Aside from the public's understandable fascination with foreign lands in an era before cameras and airplanes, the idea of human zoos was also steeped in the casual racism of the day -- with the belief that different ethnic people occupied rungs lower than Caucasians on the evolutionary ladder.

Most human zoos ended in the early 20th century, with the last occurring in 1931.

Help Me Make It Through The Night

Friday, May 11, 2018

Get ready for a nocturnal weekend with Nora Jones.

Automata of Kazuaki Harada

Monday, May 07, 2018

Kazuaki Harada is a Japanese artist who specializes in wooden automata. His work ranges from small, whimsical devices to large installations for kids that are installed in museums and galleries.

I Haven't Got Anything Better to Do

Friday, May 04, 2018

Get ready for an ennui infused weekend with Astrud Gilberto.

Happy May Day Comrades

Tuesday, May 01, 2018

May your wait in the breadline be short and fruitful and -- should you be fortunate enough to be in a gulag getting reeducated -- may the whips be made of silk.

Sears once sold DIY house kits

Monday, April 30, 2018
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Sears is a company in financial trouble under the pressure of online businesses. It is a bit ironic, because Sears started as largely a catalog business that pressured brick and mortar stores of its day.

One of the many things they used to sell were DIY house kits. From the Messy Nessy article Remember when you could Mail Order an Entire House in a Giant DIY Kit?:
The average kits included approximately 25 tons of materials, with over 30,000 parts including pre-cut and fitted lumber and up to 750 pounds of nails. Plumbing, electrical fixtures and central heating, all new developments in house design in the early 20th century, were included in the kit at an additional cost. No detail was overlooked.

The Sears catalogue homes were truly “modern homes”, although some of the earliest kits like model No. 115 (...) and The Natoma (...) didn’t have bathrooms because such indoor conveniences weren’t yet ‘standard’ in American home life. Expanded floor plans and extra finished living spaces could also be included in the kit at an additional price.

Once delivered, houses were assembled by the new homeowner, but it was traditional to get help from relatives, friends and neighbours, just as rural communities had pitched into help with barn-raisings on farms. Sears Roebuck promised that “a man of average abilities could assemble a Sears kit home in about 90 days.”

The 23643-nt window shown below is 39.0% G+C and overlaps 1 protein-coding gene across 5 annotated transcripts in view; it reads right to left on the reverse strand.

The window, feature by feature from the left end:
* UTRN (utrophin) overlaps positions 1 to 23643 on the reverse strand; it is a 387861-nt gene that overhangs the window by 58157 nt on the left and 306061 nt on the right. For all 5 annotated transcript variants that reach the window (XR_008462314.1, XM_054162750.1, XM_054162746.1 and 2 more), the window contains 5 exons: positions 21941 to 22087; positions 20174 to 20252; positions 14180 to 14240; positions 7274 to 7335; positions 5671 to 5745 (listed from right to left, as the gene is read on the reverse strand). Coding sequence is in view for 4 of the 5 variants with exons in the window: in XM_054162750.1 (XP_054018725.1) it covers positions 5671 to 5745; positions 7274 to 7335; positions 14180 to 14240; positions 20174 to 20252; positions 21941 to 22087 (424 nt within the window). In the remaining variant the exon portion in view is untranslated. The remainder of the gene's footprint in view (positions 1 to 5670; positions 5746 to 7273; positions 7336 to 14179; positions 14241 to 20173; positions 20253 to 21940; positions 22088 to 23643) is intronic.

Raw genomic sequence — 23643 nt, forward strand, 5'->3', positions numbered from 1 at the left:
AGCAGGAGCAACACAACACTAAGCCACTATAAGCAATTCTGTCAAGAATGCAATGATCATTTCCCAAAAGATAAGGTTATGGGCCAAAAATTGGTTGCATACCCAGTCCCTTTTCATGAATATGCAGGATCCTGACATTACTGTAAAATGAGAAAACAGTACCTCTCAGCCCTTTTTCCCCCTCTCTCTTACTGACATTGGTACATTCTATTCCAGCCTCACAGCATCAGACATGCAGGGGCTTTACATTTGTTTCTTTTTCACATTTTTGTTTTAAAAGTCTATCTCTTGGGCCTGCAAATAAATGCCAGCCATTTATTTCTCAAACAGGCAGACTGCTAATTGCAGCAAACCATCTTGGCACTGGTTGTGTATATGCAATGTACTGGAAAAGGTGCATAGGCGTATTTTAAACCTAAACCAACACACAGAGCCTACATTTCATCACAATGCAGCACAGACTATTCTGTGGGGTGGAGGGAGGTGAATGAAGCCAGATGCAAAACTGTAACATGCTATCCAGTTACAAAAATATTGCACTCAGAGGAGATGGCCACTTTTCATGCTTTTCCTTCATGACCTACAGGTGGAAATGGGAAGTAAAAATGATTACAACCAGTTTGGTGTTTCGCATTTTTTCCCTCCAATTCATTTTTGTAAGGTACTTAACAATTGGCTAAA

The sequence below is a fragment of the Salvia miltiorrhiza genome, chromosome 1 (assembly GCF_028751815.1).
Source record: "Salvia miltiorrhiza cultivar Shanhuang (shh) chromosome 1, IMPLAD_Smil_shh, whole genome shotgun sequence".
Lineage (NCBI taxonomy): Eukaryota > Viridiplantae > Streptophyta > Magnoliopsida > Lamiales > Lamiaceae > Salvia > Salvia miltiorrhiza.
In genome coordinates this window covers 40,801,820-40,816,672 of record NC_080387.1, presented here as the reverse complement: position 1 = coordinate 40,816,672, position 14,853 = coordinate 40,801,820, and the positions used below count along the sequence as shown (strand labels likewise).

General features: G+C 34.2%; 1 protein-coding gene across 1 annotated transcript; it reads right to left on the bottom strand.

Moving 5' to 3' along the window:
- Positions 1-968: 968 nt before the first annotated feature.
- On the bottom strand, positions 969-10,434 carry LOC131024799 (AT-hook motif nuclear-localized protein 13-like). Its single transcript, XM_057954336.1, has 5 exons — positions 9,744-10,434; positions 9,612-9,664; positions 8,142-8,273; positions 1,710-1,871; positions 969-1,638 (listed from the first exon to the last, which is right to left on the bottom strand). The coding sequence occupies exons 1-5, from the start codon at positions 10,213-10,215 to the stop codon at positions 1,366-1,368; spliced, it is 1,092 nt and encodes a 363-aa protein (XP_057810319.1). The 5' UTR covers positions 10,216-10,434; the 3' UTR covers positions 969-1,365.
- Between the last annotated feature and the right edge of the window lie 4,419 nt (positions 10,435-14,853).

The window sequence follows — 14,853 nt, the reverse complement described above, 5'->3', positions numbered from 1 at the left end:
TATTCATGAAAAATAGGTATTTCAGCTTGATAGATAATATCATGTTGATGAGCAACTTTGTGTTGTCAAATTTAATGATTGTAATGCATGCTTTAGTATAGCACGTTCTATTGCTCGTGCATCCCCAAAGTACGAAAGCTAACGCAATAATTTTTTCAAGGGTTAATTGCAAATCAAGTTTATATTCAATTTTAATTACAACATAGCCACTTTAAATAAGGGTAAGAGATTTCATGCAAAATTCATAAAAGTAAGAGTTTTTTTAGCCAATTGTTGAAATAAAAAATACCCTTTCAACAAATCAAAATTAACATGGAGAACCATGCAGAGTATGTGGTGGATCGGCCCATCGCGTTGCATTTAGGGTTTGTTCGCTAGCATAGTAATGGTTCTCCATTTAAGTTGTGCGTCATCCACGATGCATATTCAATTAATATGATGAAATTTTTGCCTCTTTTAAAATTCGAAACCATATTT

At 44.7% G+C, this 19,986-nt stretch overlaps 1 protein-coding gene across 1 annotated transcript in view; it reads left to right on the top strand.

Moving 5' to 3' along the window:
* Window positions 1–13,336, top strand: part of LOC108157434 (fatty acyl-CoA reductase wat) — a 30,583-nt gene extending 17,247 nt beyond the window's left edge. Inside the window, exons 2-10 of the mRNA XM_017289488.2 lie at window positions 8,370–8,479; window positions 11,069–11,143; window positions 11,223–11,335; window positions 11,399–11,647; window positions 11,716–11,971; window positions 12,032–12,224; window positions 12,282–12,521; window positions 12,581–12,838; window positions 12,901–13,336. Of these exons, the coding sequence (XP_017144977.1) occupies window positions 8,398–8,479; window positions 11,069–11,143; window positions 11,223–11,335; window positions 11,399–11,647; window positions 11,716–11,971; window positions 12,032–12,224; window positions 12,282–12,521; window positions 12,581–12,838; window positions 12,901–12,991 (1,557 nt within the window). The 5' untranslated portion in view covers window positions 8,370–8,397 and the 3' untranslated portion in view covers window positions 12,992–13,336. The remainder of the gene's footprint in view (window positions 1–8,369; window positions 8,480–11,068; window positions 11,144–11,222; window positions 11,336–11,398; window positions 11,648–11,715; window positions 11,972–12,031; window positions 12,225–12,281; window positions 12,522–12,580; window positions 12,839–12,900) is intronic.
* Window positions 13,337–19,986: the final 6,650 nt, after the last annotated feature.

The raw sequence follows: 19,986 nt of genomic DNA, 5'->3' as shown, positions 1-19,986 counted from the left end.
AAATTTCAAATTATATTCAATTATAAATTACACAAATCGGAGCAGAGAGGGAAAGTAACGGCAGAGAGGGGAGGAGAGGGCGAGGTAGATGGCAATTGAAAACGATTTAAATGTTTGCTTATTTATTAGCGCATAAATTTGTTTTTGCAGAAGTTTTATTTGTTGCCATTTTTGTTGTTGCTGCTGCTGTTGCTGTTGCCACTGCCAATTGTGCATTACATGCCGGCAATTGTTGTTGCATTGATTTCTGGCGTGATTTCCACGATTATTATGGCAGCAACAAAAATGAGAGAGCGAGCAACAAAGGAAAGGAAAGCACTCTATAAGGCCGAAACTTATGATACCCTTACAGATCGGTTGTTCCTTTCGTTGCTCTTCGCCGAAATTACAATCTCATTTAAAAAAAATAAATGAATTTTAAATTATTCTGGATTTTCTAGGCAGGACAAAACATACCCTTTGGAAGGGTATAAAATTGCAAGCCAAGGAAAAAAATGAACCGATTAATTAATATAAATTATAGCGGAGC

The Messy Nessy link has much more information, more kits and pictures of Sears houses that are still standing.

While My Guitar Gently Weeps

Friday, April 27, 2018

Get ready for a kleenex soaked weekend with Carlos Santana, Indie.Arie and Yo-Yo Ma.

Knockin' on Heaven's Door

Friday, April 20, 2018

Get ready for a lost in translation weekend with  Зоркий featuring Manizha.

Which is Chernobyl's monument?

Thursday, April 19, 2018
Click image to enlarge
Sonnet 55 - William Shakespeare

Not marble nor the gilded monuments
Of princes shall outlive this powerful rhyme;
But you shall shine more bright in these contents
Than unswept stone, besmear’d with sluttish time.
When wasteful war shall statues overturn,
And broils root out the work of masonry,
Nor Mars his sword nor war’s quick fire shall burn
The living record of your memory.
‘Gainst death and all-oblivious enmity
Shall you pace forth; your praise shall still find room,
Even in the eyes of all posterity
That wear this world out to the ending doom.
   So, till the judgment that yourself arise,
   You live in this, and dwell in lovers’ eyes.

Riding a motorcycle in Brazil and a hostel tour

Monday, April 16, 2018

Normally I post videos of people walking through a neighborhood, this one features a motorcycle ride instead. It is a trip through a favela in the hills above Rio de Janeiro.

Below is another video when a young lady gives a tour of the hostel she is staying in. The hostel is in a favela about Copacabana beach.

Heart-Shaped Box

Friday, April 13, 2018

Get ready for an indebted weekend with Ásgeir.

Candle powered toy steam boat

Thursday, April 12, 2018

Called pop pop boats, there are a lot of videos of how to make these little toy steam boats. The jaunty music is a bit annoying, you might want to turn down the sound when you watch it.

Bas Relief Battles

Monday, April 09, 2018
Click any image to enlarge
Battles, even forgotten battles, have long been remembered in stone and poetry. Here, and after the jump, are some of those bas relief commemorations and a short poem. Who knows, maybe the self-proclaimed gentle souls that presently topple statues will come for these next.